One episode provided a cross over with another popular detective series of the time, Simon & Simon. In ‘Ki'is Don't Lie’ Magnum’s professional services are donated to Catherine (Morgan Fairchild), an attractive socialite. Magnum is supposed to protect a valuable art collection that is due to be auctioned off. Meanwhile two detectives from the mainland, brothers A.J. (Jameson Parker) and Rick Simon (Gerald McRaney) have been hired by the previous owner of a particular Hawaiian artifact. The second part of this story was presented in the second season opener for Simon & Simon in an episode named ‘Emeralds Are Not a Girl's Best Friend’. If you have the season one Magnum box set this episode was included as an extra. While many such series cross-overs seemed forced this one was incredibly fun to watch. I did have to bring out the season two set to watch both halves of the story but it was worth it.

This season focused a lot more on the back story of Higgins. In many series the ancillary characters are left as under developed, one dimensional scenery but in this series all the characters are fully formed human beings. In one episode Magnum discovers that a killer is out for revenge against everyone in Higgins old army regiment. In order to keep Higgins safe Thomas invents a disease and tells Higgins that he must be quarantined in the guest house with him. In another episode Higgins must face his old school rival, William Troubshaw (Paxton Whitehead). This man was the bane of Higgins existence even going so far as to marry the girl that Higgins loved. When Troubshaw is killed in fencing mishap Higgins becomes the prime suspect for murder. It is naturally up to Magnum to clear his friend.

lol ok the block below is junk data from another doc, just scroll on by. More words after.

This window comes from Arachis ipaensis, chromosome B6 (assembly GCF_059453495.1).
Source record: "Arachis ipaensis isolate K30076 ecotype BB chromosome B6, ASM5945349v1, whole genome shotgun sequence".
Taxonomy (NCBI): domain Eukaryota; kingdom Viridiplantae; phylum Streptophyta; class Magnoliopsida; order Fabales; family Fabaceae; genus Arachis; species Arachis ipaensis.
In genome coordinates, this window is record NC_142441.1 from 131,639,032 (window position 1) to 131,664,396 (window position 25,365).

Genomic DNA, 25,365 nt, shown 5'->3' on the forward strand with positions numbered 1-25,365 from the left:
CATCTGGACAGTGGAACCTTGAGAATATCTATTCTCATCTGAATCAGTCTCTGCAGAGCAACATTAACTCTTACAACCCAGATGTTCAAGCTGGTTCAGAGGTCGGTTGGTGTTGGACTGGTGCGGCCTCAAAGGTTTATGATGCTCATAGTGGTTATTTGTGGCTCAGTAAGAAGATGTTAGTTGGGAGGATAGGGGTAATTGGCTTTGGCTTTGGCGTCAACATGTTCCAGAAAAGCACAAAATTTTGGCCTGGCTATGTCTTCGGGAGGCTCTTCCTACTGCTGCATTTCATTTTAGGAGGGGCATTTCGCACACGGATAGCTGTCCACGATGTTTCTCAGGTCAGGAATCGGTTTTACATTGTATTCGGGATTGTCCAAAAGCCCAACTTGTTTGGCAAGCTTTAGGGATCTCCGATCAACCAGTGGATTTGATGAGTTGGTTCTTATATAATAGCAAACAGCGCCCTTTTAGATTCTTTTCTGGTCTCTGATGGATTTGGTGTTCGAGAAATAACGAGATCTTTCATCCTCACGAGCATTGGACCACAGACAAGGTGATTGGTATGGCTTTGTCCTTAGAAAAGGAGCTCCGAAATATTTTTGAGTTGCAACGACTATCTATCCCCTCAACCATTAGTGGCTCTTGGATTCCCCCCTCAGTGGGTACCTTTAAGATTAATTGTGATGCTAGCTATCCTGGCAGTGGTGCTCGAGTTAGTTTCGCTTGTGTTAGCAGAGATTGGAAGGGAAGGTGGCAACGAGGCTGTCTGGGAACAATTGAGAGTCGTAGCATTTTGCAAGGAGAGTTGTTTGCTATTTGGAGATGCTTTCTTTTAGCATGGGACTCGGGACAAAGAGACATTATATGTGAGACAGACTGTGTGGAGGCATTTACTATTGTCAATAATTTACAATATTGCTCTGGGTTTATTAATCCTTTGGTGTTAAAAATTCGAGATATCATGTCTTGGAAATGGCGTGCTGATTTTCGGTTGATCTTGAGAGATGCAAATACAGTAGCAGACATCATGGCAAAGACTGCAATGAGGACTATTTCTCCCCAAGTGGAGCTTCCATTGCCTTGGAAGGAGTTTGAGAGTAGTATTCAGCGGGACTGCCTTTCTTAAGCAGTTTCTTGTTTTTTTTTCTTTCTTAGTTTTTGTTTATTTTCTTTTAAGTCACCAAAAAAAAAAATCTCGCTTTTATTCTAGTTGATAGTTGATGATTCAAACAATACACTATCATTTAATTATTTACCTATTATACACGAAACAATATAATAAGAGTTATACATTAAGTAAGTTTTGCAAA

The writers of this series where given a lot of creative license. In an episode set in one of Thomas’ dreams he finds himself back forty five years in the past. He is still a private eye and has to help a ‘dame in trouble’. This is a near perfect homage to the great film noir flicks of the thirties and forties and a lot more entertaining and imaginative than most of the bland faire on television. This is what has made this series such an enduring classic. Watching this episode again after so many years I was still able to enjoy the pure whimsy.